1. Wyndtunnel

        “They advocated in favor of equality, environmentalism, and feminism while they surrendered every piece of ground that was previously held in the class struggle. This was the basis of identity politics that has proven itself incapable of addressing American’s economic needs.”

        Do you have any links/readings to suggest on this topic? I’ve been somewhat suspicious of all the social gains of the past 50 odd years in the sense that surely these could only “permitted” by the PTB if it was ultimately in their favour which the current situtation seems to be bearing out. It’s a trap!

        1. Corner Cubicle

          Pivotal Decade: How the United States Traded Factories for Finance in the Seventies

          Stayin’ Alive: The 1970s and the Last Days of the Working Class

            1. Klassy!

              I’m not sure that Cowie’s book makes the case that the new left abandoned labor. Cowie describes the period in the 70’s when labor lost so much as being a failure of some of the leaders. There were a lot of wildcat strikes that spoke to this dissatisfaction with the leadership and their coziness with management. He writes of the leaders’ support of the Vietnam war (which was not supported by the rank and file– support for the war among blue collar workers was actually lower than that of college students). He also rightly fingers Nixon’s southern strategy.
              Of course, over time identity politics triumphed over class politics.

              1. JTFaraday

                I haven’t read the book, but I’m under the impression it was titled after Saturday Night Fever based on the author’s impression of the working class in the 1970s, ie., that they had adopted a liberal individualist ideology and wanted to escape the confines of the working class, just as the John Travolta character follows the leading lady out of Brooklyn.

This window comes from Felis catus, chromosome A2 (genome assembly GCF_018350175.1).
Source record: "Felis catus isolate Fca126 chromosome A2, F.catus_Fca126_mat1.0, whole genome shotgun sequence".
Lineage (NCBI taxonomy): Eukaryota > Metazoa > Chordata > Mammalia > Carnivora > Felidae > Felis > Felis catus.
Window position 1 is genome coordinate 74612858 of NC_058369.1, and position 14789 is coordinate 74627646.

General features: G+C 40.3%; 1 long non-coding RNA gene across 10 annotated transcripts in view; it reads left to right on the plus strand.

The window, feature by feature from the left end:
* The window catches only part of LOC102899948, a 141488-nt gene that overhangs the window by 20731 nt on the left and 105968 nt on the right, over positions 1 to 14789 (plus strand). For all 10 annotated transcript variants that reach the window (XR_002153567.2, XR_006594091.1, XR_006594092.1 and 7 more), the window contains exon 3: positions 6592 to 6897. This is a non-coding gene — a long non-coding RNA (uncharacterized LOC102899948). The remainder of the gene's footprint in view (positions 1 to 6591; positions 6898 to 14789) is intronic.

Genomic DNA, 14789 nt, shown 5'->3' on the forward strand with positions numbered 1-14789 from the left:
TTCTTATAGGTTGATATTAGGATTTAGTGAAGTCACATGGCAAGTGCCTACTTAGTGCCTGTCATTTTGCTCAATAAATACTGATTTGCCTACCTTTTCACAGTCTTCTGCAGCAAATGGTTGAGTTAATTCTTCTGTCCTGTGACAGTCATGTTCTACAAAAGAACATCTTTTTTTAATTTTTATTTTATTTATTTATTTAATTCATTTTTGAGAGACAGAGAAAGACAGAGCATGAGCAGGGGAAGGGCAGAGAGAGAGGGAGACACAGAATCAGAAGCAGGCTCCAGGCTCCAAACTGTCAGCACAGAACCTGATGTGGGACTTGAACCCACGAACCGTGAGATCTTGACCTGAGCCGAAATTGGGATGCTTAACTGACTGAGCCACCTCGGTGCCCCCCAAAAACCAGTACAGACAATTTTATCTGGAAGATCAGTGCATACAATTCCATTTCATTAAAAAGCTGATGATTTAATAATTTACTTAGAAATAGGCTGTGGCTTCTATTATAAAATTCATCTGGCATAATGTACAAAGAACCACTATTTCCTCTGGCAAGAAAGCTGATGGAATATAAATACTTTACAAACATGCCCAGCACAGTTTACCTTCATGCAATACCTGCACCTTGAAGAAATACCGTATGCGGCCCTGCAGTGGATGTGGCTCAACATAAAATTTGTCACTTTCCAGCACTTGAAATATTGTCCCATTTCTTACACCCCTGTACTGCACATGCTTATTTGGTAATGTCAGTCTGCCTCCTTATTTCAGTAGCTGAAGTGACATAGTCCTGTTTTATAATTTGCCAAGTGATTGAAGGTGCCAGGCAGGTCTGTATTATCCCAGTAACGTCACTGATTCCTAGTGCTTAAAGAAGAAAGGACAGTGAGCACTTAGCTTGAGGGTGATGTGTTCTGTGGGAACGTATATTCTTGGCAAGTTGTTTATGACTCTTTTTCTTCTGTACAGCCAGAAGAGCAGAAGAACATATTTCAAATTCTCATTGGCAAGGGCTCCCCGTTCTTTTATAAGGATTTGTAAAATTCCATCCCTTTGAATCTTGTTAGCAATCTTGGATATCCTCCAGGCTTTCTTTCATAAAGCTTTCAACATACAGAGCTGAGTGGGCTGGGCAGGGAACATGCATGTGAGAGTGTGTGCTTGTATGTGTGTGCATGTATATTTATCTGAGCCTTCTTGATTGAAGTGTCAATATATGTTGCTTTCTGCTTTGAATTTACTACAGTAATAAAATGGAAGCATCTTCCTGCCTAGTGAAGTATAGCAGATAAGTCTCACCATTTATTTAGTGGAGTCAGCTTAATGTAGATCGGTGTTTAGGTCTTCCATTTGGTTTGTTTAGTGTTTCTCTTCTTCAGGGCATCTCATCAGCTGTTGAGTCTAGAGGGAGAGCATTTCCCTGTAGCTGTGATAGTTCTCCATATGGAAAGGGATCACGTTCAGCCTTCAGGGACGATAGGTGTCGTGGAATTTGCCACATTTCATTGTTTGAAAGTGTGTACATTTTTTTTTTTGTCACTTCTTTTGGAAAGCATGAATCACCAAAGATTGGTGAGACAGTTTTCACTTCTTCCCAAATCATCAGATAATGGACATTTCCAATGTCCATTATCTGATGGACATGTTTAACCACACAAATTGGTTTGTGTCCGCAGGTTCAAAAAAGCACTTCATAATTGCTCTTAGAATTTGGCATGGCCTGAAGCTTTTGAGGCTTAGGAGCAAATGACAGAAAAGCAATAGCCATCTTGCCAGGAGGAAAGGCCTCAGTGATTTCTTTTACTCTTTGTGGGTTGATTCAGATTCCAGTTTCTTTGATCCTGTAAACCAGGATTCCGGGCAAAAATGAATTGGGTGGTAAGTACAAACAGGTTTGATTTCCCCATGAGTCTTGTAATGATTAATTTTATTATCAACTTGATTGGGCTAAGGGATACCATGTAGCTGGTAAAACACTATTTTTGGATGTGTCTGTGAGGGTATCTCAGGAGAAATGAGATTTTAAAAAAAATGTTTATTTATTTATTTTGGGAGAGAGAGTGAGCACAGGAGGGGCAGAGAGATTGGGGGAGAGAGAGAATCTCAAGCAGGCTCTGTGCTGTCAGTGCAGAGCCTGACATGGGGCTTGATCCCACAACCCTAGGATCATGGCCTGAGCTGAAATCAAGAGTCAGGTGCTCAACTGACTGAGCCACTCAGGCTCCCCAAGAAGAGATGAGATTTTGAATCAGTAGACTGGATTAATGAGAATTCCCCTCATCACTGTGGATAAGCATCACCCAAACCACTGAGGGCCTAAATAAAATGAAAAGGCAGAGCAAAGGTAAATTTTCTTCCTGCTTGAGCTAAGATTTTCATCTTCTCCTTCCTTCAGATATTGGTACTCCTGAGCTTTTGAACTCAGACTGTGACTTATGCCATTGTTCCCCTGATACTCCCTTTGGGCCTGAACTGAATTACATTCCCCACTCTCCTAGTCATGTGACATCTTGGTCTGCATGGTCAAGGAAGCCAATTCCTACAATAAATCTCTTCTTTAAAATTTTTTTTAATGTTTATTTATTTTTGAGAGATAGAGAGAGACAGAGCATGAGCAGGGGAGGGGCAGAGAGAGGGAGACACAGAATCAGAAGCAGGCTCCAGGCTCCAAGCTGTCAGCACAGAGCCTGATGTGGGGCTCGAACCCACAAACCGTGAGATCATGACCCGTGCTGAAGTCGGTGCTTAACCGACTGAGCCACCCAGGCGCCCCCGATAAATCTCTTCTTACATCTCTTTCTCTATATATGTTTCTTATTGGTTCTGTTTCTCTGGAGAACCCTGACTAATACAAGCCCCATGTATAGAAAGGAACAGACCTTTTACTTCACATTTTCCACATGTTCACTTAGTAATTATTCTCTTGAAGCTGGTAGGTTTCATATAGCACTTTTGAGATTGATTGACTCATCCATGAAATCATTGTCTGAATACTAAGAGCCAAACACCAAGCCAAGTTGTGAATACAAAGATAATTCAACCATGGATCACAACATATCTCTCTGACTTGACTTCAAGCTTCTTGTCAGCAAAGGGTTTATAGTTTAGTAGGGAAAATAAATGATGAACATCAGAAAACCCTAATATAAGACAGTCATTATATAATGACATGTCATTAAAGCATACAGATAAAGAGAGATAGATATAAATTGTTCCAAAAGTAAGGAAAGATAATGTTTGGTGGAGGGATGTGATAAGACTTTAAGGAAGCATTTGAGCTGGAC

I’m also under the impression that the author makes note of the work of Bruce Springsteen, whose early work thematizes this kind of escape, as in the final line of Thunder Road– “It’s a town full of losers and we’re pulling out of here to win.”

                Then later he memorializes the demise of the factories in things like “Allentown,” which suggests the flight to white collar jobs, like the many tech jobs that were opening, many of which did not at the time require a college degree, may have been the right move.

                Maybe the real question is not “why didn’t the New Left keep its boot on necks of the wimmins and the N-ers,” but why didn’t the white boy’z unions follow them?

        2. Andrew Watts

          Most of these insights came from the conversations I’ve had with old labor organizers and people who were heavily involved in post-WWII politics. When they no longer had Nixon/Ford/Reagan/Bush to scapegoat and the Clinton Administration was kicking their teeth in it forced them to re-evaluate history. Unfortunately the last person I knew of this mold died in 2003.

          It’s as good of an explanation as any as to why the present incarnation of the Democratic Party is not too interested in preserving the last remnants of the New Deal. It is not the political legacy of the New Left or the Third Way Democrats.

            1. Andrew Watts

              It’s not a direct line of succession. Political parties are a coalition of various factions and interests. The dominant political alliance within the Democratic Party is the New Leftists and the Third Way. The New Leftists don’t have any real ideology that serves to provide a intellectual framework for their activism. Which if they did would probably have prevented them from allying with Wall Street. When the New Deal coalition disintegrated they had to find some other basis for their political organization. That was the origin of identity based politics. The sad truth is that since the New Left’s ascension politics has been defined by what you stand against.